1:06 p.m. Was just talking to Gold Mountain greens superintendent Ed Faulk about the conditions of the course between rain storms. He and his crew were out this morning, mowing the fairways and cutting greens. When the rains came and the start was delayed, Fauk’s crew squeegeed the greens. “There was rivers,” Faulk said. “There’s a lot of water out there.” In the middle of our conversation, Faulk got a call from tournament officials, telling him the green on No. 6 was  puddling. He was off to find a squeegee. Faulk and his guys are the unsung stars at Gold Mountain. When play ends today, they’ll start cutting fairways. They’ll return at 6 a.m. Friday to cut greens and place the pins and do whatever other cleanup work is required. Faulk said he was more concerned abou the wind that was supposed to blow through the area on Wednesday night. It’s fairly common to have a couple of trees blow over in high winds on the Olympic Course,  he said. The older Cascade Course doesn’t have that problem.

12:26 p.m.: It’s wet and windy at the mountain today. It was sunny when I walked in the clubhouse about 20 minutes ago, but the skies got dark in a hurry and the rain was coming down sideways. Not a good day to be out on the links. Washington and Oregon State were tied for the lead at 4-under as a team when I arrived, but Washington’s lost ground since. Chris Williams hit his drive out of bounds on No. 10 and the UW freshman took a triple bogey 7 on that hole. I’ll beck back later. Looks like some blue sky is coming into view.

10:50 a.m.: The Huskies state-of-the-art, and very cool indoor golf facility has received a lot of attention lately. Here’s an AP story about it, and here’s a video that gives you a pretty good of what it’s all about.’s Lance Ringler put the piece together while he was covering the NCAA West Regionals at Gold Mountain last September.

10:40 a.m.: They ended up delaying the start of the NCAA West Regionals tournament at Gold Mountain until 9:30 a.m. I’m going to be heading out to the course in about an hour. In the meantime, you can follow the action here. You’ll notice on the front page of Washington’s Golf Central page a picture of Richard Lee playing cornhole during the rain delay. I talked about the game in my column about Nick Taylor today. The guys in the office had never heard of it.

8:15 a.m.: The start of today’s first round of the NCAA West Regionals golf tournament at Gold Mountain’s Olympic Course has been delayed by one hour.
Weather permitting, the first players will now tee off at 9 a.m. The host Huskies are the No. 1 seed and are favored to advance to nationals.

This Just In … News About NK Babes, Bree Schaaf, Husky Football

I’ve got a sports section to get out, but here’s some quick hits that we’ve learned today. More details in the paper and online later:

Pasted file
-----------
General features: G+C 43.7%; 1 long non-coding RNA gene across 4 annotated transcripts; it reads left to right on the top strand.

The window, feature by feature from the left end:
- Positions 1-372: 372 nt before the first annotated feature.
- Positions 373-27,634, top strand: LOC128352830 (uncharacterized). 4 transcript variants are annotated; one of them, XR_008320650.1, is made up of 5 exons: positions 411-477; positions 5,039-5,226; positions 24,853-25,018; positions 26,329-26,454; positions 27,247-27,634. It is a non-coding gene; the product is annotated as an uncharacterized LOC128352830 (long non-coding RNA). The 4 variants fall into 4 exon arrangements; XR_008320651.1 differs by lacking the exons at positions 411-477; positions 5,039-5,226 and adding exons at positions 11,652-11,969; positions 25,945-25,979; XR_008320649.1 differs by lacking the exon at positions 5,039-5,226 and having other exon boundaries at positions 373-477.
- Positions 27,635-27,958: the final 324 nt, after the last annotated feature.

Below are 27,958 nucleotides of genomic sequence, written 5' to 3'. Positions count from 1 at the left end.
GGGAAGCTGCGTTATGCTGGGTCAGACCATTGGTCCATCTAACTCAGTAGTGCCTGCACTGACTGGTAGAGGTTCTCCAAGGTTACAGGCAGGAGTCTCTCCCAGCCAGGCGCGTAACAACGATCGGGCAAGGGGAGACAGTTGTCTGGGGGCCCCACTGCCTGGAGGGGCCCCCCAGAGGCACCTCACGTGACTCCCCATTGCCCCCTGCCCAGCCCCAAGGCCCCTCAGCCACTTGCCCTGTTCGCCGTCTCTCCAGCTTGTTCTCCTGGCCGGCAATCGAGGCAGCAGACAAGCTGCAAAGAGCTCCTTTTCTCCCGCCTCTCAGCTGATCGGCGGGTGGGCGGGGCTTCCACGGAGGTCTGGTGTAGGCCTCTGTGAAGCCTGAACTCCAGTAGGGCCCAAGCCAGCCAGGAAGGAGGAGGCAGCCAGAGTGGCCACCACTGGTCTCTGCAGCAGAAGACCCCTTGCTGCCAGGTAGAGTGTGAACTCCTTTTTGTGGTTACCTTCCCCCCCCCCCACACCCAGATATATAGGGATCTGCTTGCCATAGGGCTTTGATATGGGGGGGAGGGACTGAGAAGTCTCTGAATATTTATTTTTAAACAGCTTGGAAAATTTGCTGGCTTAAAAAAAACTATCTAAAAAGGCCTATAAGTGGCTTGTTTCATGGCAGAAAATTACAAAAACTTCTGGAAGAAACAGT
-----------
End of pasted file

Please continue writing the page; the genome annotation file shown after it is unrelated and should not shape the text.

* Olympic bobsledder Bree Schaaf has a busy week planned. She visit Naval Avenue Elementary School Wednesday morning to talk to kids about motivation, perseverance and leading active, healthy lives. On Saturday, she’ll be the grand marshall of the Armed Forces Day Parade (10 a.m.-noon), serve as the MC of a gourmet cupcake eating contest after the parade (12:30-1:30 p.m.) and appear at the Kitsap Pumas home opener against Tacoma at 7:30 p.m. at Bremerton Memorial Stadium. There’s more coming. May 28 will be Bree Schaaf Day. Mayor Patty Lent will read the proclamation at next week’s City Council meeting. Bree will  be the guest speaker at the June 15 Sports Awards Banquet at the Kitsap Golf & Country Club.

* North Kitsap Babe Ruth has been offered to host the 2012 Babe Ruth 13-year-old World Series. There’s conditions that have to be met, but it sounds like it’s a go to me. One of the requirments is a financial commitment of $45,000 that goes to Babe Ruth League, Inc., with $11,250 due when the contract is signed.

* Washington’s Sept. 18 football game at home against Nebraska will be televised by ABC. Kickoff is 12:30 p.m. The Oct. 2 game at USC will also be carried by ABC, ESPN and ESPN2 with a 5 p.m. kickoff.

Snoozin’ On the Job

Ken Griffey Jr.’s catching all kinds of grief for reportedly taking a recent nap in the clubhouse, but he’s not the only one who’s ever slept on the job.  Jim Caple of wrote this piece about Griffey.

Seattle’s Shannon Drayer, a reporter for 710 AM who covers the Mariners, says  finding Griffey asleep in the clubhouse isn’t necessarily news. He’s done it throughout his entire career.

Keith Hernandez, a former Mets’ first baseman and currently a broadcaster for the team, recently fell asleep in the broadcast booth.

I still have a vivid memory of a reporter falling asleep while covering the state track and field meet at Lincoln Bowl in Tacoma. He was laying on his back near the high jump pit on a gorgeouos sunny day and all of a sudden you could hear this loud snoring coming from the right side of the pit. It was hilarious. The competition continued, and people were walking all around him as if he wasn’t there. The best part of all, the reporter’s last name was Sleeper.

Here’s a picture of a Detroit cop catching up on his sleep.

I remember pulling an all-nighter at The Sun years ago and retreating to the lady’s room to catch a few winks. I was told there was a couch in there and, surprise, surprise, there was. Yeah, I shocked some lady that morning when she came to work and found me all cuddled up in that room about 5 a.m.

If you’ve lived in Bremerton for any amount of time, or worked in the shipyard, you’ve all probably heard stories of guys catching catnap’s in the bowels of the ships they were supposed to be working on. C’mon, you know it’s true.

What’s your best snoozin’ on the job story?